The mode of presentation depends on the type of data and the method used in analyzing the data. Virtually, there are numerous ways in which data can be presented. Essentially, data can be presented either in written or visual way. However, some methods require the use of both written and visual forms of presentations. It is done through the use of data presented in text form, tables and visual diagrams. In a research, data presentation is the most critical part in delivering the final report, proposal or even demonstrations based on research findings. Thus, some presentations, such as demonstrations, must have strong visual elements to ensure that there is clarity, and that the information is conveyed in the best possible way (Mellenbergh, 2008, p. 130). Due to the use of projectors and slides, visual presentations can be obtained. In this case, data is supplemented where it is possible.
With the use of computer projectors and such programs as Microsoft PowerPoint, it is easy to transfer the data. In addition, it is possible to produce tangible data with the printed slides. As stated earlier, the methods used in data presentation vary, depending on the type of data to be presented. For instance, using graphs for displaying information with the axis mainly aims at representing the aids for specific audience who will be in a position to understand these graphs. Schwab (2009, p. 332) argues that this form of presentation does not require a researcher to interpret what the graphs actually represent, since it is easy to interpret and understand the data.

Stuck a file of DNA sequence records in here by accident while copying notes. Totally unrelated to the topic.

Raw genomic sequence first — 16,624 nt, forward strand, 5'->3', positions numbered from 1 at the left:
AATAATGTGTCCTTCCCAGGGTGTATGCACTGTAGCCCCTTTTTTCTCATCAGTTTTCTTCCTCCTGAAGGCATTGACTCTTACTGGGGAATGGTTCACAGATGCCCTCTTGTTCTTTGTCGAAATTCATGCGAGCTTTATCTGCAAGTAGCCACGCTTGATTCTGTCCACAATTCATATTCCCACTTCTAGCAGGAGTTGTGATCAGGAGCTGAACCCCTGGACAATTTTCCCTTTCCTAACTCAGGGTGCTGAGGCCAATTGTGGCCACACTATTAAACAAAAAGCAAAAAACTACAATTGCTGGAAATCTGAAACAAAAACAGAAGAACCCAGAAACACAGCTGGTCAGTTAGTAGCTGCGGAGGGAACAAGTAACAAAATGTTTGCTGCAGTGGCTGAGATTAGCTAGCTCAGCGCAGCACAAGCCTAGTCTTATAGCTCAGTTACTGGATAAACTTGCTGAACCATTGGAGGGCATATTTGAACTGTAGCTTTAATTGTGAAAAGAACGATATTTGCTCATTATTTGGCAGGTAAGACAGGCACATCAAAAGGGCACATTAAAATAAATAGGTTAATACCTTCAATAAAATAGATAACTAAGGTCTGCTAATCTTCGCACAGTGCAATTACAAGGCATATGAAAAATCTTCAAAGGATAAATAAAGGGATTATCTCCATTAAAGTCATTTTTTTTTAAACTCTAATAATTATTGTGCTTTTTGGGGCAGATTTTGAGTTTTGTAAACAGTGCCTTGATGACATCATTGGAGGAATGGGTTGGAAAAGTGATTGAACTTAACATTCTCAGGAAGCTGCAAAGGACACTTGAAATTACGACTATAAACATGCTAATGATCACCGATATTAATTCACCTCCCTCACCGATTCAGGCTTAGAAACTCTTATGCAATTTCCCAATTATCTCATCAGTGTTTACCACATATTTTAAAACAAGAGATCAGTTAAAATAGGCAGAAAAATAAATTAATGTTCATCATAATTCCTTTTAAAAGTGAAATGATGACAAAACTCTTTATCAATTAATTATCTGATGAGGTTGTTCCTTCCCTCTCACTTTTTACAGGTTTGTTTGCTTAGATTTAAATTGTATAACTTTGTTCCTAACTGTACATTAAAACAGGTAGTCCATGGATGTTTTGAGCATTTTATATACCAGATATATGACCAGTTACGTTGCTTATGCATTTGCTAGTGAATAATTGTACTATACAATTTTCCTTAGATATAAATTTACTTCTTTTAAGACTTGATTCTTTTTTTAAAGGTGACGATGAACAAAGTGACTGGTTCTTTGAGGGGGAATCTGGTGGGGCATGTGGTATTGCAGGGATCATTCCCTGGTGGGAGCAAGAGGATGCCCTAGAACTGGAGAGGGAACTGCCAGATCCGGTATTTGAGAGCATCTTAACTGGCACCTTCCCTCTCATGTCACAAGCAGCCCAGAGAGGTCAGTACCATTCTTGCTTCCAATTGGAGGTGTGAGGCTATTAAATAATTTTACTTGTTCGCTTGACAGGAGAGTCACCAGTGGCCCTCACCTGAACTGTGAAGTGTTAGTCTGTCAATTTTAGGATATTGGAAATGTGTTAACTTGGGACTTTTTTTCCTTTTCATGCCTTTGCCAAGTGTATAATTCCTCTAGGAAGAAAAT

Normally, standard bar graphs are used for comparing relatively limited number of objects. It is also used to show direct visual relationship when using small number of items. Richard (1984, p. 93) found out that pie-charts are an easy method of dissecting pieces of something that is whole. The charts are also able to show the relationship when comparing the total findings. Multiple graphs are also used. They act as a method of providing additional information in complex relationships between data. Graphs should be presented in a concise manner. Such presentations can easily evoke questions from the interested parties, hence illuminating the data and creating additional interpretation to the whole data.
Discussion involves stipulating what the research findings are really meaningful. In addition, one has to explain the rationale behind the found results, and the significance of the findings to the overall research. Anthony (2003, p. 56) argues that discussions also entails carrying out a close study of the results and identifying factors that affected the results in a positive or negative way. Questions evoke during discussions, as various findings are related and contrasted in order to find the meaning behind them.